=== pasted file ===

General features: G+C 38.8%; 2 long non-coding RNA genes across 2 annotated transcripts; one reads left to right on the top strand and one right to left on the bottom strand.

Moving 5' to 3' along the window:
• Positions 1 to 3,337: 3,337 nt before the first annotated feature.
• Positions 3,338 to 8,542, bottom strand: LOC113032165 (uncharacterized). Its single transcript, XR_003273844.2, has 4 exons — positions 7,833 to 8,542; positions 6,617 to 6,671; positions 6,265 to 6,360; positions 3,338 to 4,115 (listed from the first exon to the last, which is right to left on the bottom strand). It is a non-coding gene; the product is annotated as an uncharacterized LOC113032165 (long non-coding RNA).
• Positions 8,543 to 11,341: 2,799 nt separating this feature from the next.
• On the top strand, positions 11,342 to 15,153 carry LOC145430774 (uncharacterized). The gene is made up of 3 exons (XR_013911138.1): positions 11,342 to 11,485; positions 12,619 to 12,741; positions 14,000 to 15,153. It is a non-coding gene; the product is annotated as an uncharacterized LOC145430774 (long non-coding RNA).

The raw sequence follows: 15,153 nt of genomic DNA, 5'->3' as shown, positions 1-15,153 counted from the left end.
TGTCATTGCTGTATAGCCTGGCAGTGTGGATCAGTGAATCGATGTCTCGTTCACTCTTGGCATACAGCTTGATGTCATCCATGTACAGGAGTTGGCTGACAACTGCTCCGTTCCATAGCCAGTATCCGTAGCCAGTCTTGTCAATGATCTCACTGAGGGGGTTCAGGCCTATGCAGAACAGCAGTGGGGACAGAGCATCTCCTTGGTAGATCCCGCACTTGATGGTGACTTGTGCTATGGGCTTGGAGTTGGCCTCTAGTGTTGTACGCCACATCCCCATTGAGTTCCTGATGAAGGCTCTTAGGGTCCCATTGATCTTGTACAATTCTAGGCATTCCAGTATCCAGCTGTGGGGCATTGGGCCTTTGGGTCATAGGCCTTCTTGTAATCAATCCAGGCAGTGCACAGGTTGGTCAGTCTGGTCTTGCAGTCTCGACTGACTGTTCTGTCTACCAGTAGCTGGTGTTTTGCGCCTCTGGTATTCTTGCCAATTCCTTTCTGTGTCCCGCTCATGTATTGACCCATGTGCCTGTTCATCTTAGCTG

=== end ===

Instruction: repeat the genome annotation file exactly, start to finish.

General features: G+C 38.8%; 2 long non-coding RNA genes across 2 annotated transcripts; one reads left to right on the top strand and one right to left on the bottom strand.

Moving 5' to 3' along the window:
• Positions 1 to 3,337: 3,337 nt before the first annotated feature.
• Positions 3,338 to 8,542, bottom strand: LOC113032165 (uncharacterized). Its single transcript, XR_003273844.2, has 4 exons — positions 7,833 to 8,542; positions 6,617 to 6,671; positions 6,265 to 6,360; positions 3,338 to 4,115 (listed from the first exon to the last, which is right to left on the bottom strand). It is a non-coding gene; the product is annotated as an uncharacterized LOC113032165 (long non-coding RNA).
• Positions 8,543 to 11,341: 2,799 nt separating this feature from the next.
• On the top strand, positions 11,342 to 15,153 carry LOC145430774 (uncharacterized). The gene is made up of 3 exons (XR_013911138.1): positions 11,342 to 11,485; positions 12,619 to 12,741; positions 14,000 to 15,153. It is a non-coding gene; the product is annotated as an uncharacterized LOC145430774 (long non-coding RNA).

The raw sequence follows: 15,153 nt of genomic DNA, 5'->3' as shown, positions 1-15,153 counted from the left end.
TGTCATTGCTGTATAGCCTGGCAGTGTGGATCAGTGAATCGATGTCTCGTTCACTCTTGGCATACAGCTTGATGTCATCCATGTACAGGAGTTGGCTGACAACTGCTCCGTTCCATAGCCAGTATCCGTAGCCAGTCTTGTCAATGATCTCACTGAGGGGGTTCAGGCCTATGCAGAACAGCAGTGGGGACAGAGCATCTCCTTGGTAGATCCCGCACTTGATGGTGACTTGTGCTATGGGCTTGGAGTTGGCCTCTAGTGTTGTACGCCACATCCCCATTGAGTTCCTGATGAAGGCTCTTAGGGTCCCATTGATCTTGTACAATTCTAGGCATTCCAGTATCCAGCTGTGGGGCATTGGGCCTTTGGGTCATAGGCCTTCTTGTAATCAATCCAGGCAGTGCACAGGTTGGTCAGTCTGGTCTTGCAGTCTCGACTGACTGTTCTGTCTACCAGTAGCTGGTGTTTTGCGCCTCTGGTATTCTTGCCAATTCCTTTCTGTGTCCCGCTCATGTATTGACCCATGTGCCTGTTCATCTTAGCTG